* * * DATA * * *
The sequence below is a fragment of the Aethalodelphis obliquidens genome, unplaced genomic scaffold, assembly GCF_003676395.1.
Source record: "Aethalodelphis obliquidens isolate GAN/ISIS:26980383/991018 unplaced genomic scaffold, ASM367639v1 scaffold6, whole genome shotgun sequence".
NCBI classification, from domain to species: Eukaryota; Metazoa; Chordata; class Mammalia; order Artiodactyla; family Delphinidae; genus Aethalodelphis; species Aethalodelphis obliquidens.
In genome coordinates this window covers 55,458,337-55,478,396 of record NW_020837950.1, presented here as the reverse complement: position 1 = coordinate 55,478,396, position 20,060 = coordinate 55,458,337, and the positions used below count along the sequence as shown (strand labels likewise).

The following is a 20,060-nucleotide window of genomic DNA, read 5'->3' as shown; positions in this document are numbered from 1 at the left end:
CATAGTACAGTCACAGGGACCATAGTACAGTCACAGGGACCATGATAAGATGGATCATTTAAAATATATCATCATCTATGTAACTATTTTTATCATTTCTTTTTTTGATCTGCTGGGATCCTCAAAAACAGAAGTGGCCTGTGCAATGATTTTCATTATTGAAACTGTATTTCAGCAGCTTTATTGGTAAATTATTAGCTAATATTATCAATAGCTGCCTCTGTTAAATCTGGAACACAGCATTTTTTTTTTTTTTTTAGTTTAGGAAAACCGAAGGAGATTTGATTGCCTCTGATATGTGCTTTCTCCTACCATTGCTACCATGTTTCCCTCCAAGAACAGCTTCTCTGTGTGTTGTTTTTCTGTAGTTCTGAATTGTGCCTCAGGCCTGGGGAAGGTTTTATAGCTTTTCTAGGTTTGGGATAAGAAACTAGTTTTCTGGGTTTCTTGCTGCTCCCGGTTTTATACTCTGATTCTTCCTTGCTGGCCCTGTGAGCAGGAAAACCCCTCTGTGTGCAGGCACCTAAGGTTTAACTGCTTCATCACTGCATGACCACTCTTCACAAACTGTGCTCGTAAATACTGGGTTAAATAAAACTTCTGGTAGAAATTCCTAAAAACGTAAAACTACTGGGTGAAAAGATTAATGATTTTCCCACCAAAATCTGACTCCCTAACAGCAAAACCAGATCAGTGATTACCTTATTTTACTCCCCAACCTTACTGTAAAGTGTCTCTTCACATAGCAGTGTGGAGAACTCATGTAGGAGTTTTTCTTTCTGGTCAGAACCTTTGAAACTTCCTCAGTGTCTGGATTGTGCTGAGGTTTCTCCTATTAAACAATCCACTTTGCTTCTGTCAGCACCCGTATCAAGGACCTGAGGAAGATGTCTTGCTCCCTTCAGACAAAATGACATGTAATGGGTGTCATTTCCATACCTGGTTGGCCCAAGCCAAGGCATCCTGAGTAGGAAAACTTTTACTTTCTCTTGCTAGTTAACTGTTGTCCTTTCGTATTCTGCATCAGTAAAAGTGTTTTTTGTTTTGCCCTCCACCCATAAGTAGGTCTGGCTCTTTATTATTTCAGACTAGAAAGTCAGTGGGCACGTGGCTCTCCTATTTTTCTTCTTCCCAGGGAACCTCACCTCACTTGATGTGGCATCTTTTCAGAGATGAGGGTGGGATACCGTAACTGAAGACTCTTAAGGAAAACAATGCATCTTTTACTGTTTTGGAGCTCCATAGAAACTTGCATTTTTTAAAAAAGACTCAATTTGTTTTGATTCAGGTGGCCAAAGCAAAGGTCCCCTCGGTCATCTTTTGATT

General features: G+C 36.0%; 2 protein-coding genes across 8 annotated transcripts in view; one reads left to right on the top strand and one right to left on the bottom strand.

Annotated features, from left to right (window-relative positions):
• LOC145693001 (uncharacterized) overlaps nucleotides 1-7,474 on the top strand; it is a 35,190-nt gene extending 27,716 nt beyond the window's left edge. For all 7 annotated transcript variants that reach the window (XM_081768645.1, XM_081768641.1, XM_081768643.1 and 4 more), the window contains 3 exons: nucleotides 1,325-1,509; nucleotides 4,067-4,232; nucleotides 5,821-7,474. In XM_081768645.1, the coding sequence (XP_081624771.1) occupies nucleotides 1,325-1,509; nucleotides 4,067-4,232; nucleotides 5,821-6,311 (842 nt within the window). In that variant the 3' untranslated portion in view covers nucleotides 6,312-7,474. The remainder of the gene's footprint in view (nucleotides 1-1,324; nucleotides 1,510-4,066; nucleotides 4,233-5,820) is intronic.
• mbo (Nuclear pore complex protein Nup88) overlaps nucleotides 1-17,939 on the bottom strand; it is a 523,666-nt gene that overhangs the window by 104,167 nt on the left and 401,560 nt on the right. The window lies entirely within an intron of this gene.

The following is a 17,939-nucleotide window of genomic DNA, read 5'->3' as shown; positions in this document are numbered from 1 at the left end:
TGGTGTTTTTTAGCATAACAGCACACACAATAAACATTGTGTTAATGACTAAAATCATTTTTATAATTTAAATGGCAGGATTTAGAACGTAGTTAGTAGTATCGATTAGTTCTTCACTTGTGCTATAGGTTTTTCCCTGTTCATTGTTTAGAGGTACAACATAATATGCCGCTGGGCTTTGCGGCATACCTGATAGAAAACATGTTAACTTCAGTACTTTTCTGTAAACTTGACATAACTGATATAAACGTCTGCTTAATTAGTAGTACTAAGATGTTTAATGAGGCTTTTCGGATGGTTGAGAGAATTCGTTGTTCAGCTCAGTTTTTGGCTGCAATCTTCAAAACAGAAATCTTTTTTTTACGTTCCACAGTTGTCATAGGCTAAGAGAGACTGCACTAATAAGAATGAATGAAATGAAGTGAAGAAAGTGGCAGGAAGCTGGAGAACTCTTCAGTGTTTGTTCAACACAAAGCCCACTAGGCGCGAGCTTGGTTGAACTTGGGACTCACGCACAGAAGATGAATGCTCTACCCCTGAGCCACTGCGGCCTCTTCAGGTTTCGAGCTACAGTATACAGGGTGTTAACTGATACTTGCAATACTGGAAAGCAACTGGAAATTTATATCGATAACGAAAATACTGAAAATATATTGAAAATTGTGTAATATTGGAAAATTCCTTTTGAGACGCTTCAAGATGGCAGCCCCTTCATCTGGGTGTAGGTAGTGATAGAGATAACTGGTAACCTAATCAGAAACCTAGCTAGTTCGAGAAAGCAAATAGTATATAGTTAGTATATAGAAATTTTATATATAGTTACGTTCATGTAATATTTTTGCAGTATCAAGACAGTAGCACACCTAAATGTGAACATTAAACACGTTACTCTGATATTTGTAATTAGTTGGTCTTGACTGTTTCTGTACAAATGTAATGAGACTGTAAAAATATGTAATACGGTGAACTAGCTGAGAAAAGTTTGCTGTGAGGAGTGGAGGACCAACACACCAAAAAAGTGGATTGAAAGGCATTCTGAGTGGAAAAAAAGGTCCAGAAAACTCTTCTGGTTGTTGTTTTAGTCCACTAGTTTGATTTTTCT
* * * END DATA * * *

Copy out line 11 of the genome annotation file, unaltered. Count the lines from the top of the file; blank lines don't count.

The following is a 17,939-nucleotide window of genomic DNA, read 5'->3' as shown; positions in this document are numbered from 1 at the left end: